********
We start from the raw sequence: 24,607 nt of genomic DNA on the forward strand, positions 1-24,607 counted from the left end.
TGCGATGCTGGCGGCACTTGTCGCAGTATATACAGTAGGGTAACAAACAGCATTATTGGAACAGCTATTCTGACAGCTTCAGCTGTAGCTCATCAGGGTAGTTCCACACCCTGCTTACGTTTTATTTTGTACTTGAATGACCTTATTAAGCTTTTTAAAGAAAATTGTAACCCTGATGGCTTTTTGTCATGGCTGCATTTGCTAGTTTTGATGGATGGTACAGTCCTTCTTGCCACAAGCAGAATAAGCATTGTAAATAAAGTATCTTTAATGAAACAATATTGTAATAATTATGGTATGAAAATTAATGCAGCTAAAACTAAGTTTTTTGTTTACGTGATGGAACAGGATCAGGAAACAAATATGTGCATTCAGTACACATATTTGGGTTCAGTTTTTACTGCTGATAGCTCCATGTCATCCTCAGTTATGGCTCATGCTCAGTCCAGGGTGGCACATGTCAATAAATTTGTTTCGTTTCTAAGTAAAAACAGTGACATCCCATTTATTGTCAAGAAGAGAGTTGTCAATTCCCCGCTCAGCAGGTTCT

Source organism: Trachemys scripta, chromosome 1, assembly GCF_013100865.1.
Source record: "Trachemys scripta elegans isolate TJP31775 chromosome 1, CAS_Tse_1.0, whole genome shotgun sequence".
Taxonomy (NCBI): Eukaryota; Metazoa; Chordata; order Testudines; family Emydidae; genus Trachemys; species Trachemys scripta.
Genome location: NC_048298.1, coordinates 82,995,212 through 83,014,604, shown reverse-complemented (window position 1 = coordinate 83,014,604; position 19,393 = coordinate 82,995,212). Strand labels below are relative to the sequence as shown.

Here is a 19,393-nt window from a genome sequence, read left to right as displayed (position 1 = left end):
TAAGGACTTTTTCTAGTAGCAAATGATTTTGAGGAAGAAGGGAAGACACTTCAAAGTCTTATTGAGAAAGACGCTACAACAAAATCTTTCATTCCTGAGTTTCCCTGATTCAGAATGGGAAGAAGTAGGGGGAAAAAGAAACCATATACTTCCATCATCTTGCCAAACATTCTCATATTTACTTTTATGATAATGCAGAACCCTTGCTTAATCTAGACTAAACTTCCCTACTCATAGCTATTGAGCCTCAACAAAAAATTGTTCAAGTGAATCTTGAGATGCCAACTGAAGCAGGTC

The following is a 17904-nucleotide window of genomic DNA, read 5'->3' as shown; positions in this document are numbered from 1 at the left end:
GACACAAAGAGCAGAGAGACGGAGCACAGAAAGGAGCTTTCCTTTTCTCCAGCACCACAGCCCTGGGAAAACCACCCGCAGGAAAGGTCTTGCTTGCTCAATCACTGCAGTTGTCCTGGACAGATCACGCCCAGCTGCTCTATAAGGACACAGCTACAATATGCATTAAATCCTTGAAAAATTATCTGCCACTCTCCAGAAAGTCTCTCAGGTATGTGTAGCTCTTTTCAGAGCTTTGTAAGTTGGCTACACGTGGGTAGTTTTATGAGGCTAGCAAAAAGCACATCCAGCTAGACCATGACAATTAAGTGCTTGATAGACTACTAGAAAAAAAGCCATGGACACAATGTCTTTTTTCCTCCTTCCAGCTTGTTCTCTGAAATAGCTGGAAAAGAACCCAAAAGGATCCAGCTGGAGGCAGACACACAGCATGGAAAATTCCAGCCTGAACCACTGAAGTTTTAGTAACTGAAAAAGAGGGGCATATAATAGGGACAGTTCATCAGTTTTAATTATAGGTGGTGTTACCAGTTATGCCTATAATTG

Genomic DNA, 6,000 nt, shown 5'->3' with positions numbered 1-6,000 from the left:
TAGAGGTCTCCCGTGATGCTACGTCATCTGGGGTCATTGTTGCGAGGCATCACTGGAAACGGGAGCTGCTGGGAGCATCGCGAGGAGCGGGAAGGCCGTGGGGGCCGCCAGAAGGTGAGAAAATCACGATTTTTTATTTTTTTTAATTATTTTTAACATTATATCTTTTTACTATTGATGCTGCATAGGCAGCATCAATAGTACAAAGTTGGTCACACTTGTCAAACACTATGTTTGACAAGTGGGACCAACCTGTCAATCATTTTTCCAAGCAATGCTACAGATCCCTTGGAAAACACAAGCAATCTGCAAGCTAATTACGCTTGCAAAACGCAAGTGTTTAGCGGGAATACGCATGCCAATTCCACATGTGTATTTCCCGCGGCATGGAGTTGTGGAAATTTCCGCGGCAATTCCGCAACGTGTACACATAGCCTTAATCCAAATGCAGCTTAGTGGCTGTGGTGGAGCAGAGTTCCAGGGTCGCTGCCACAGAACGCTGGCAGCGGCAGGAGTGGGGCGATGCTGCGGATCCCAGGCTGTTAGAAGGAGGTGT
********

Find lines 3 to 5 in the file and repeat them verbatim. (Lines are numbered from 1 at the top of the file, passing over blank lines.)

Source organism: Trachemys scripta, chromosome 1, assembly GCF_013100865.1.
Source record: "Trachemys scripta elegans isolate TJP31775 chromosome 1, CAS_Tse_1.0, whole genome shotgun sequence".
Taxonomy (NCBI): Eukaryota; Metazoa; Chordata; order Testudines; family Emydidae; genus Trachemys; species Trachemys scripta.